NAZARETH, Israel—Sheik Abu El-Walid Ghazalain stood amid dozens of mourners Thursday and held up photographs of the two Arab-Israeli brothers, ages 3 and 7, who were killed by a Hezbollah rocket while playing soccer.
"Israel has killed these two," the white-bearded sheik said as he stood next to the boys' shell-shocked father. "Not Hezbollah."
The confrontation between Israel and Hezbollah hit Nazareth on Wednesday when a Katyusha rocket slammed into Israel's largest Arab-Israeli community and killed the boys.
Hezbollah may have been behind the attack, but few people in this city—not the mayor, nor the grieving father, nor taxi drivers—were willing to criticize the militants for the boys' deaths.
Instead, many pointed their fingers at Israel and accused their leaders of being warmongers.
"Israel could have avoided this," said Abed Taluzi, 45, the father of the two children. "It could have been solved through negotiations."
The political debate surrounding her sons' death mattered little to Ihad Taluzi, who sat on a couch between red-eyed relatives and couldn't stop talking about her boys in the present tense.
"Mahmoud and Rabia are young," she said as a stream of tears fell onto her black dress. "They don't know war. They don't know rockets. They only know how to play."
Israel's 1.3 million Arab citizens include Muslims and Christians and make up about 20 percent of the population. They've always been trapped between worlds.
From the turbulent creation of Israel in 1948, through two Gulf wars and their Palestinian cousins' decades-long struggle for an independent state, Arab-Israelis often have had their loyalty tested and called into question.
Although they're full citizens of Israel, they face challenges that make many of them feel like outsiders. They're underrepresented in Israel's parliament, where they hold 10 percent of the Knesset's 120 seats. They're often viewed with suspicion by the Jewish majority: A recent poll found that 60 percent of Jewish-Israelis saw Arab-Israelis as a security threat. Arab-Israelis aren't drafted like Jewish-Israelis into the military. Many in Israel view military service as an honor.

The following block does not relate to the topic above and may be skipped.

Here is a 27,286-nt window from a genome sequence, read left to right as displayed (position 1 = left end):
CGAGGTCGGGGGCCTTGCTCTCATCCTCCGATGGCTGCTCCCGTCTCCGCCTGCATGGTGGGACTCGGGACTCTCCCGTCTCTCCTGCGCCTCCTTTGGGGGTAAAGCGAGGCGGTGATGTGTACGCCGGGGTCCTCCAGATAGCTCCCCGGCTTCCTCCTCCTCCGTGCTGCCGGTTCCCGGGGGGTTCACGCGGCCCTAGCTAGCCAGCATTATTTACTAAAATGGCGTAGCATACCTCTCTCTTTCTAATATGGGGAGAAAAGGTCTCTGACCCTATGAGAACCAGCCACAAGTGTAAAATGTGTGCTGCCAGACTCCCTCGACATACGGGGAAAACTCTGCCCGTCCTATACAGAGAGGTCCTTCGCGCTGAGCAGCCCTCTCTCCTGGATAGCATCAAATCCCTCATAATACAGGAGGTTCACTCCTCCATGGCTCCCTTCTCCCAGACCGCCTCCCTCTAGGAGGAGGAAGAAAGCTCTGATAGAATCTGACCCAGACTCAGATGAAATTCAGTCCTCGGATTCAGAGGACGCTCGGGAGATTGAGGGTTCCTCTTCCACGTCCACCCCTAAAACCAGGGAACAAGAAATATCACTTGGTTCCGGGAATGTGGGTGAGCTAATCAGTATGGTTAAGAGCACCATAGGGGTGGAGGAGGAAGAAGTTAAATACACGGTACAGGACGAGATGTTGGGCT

Lawmaker Avigdor Lieberman, a rising political force, has floated the controversial idea of forcing Arab-Israeli towns and cities to be placed under Palestinian Authority rule in exchange for Jewish settlements in the West Bank that would be absorbed into Israel.
"We are second-class citizens and this has become very clear," said Ahmad Zurbi, a member of the Nazareth city council's Islamic opposition party.
Their allegiance was tried again this week when, without warning, Hezbollah rockets slammed into Nazareth, the boyhood home of Jesus, according to the Bible.
One of the rockets exploded on a narrow hillside street where Mahmoud, 7, and his 3-year-old brother, Rabia, were playing soccer.
The two became the first Arab-Israelis to die in a conflict that's killed at least 29 Israelis and more than 350 people in Lebanon in just over a week.
When Prime Minister Ehud Olmert called to offer his condolences, Nazareth Mayor Ramez Jaraysi urged the Israeli leader to stop attacking Lebanon and accept a cease-fire to prevent more needless deaths.
"What does it matter who was responsible?" said a visibly angry Jaraysi on Thursday. "It's not important. What's important is that this war must stop, and the international community must call on both sides to stop."
Miri Eisin, a government spokeswoman, said Israel had no choice but to launch a powerful counterattack after Hezbollah militants captured two Israeli soldiers and killed eight others last week.
"We understand the cries for diplomacy," Eisin said. "But we think that, after six years of Hezbollah holding the northern area of Israel hostage, holding the Lebanese government and Lebanese people hostage, that Israel cannot continue to accept a situation where there is a terrorist organization fully deployed on our northern border."
The dead boys' aunt, Wafiqa, who has three sons who were nearly killed by the rocket, said Hezbollah "did not mean to hit us."
"I would sacrifice my life for (Hezbollah leader) Hassan Nasrallah. I hope victory will come to the Arab nations," she said.
One of the biggest questions on Thursday was why the city's air raid sirens never gave a warning on Wednesday in Nazareth.
An Israeli military source said that Nazareth, like other largely Arab communities, wasn't connected to the automated alert system because it didn't want the sirens to go off to commemorate Israel's high holy days. In such cases, the military sends out beeper alerts for the communities to activate the sirens manually. But Nazareth didn't inform the government that it wasn't connected to the automatic alert system, the source said, so no beeper alert went out on Wednesday.
All day Thursday, however, there was no official explanation from the Israeli military.
The silence was all taxi driver Ahmad Mohammed needed to believe that his nation had let down its Arab citizens once again.
"They're not concerned about our well-being," he said.
(McClatchy Newspapers special correspondent Cliff Churgin contributed to this report.)
(c) 2006, McClatchy-Tribune Information Services.
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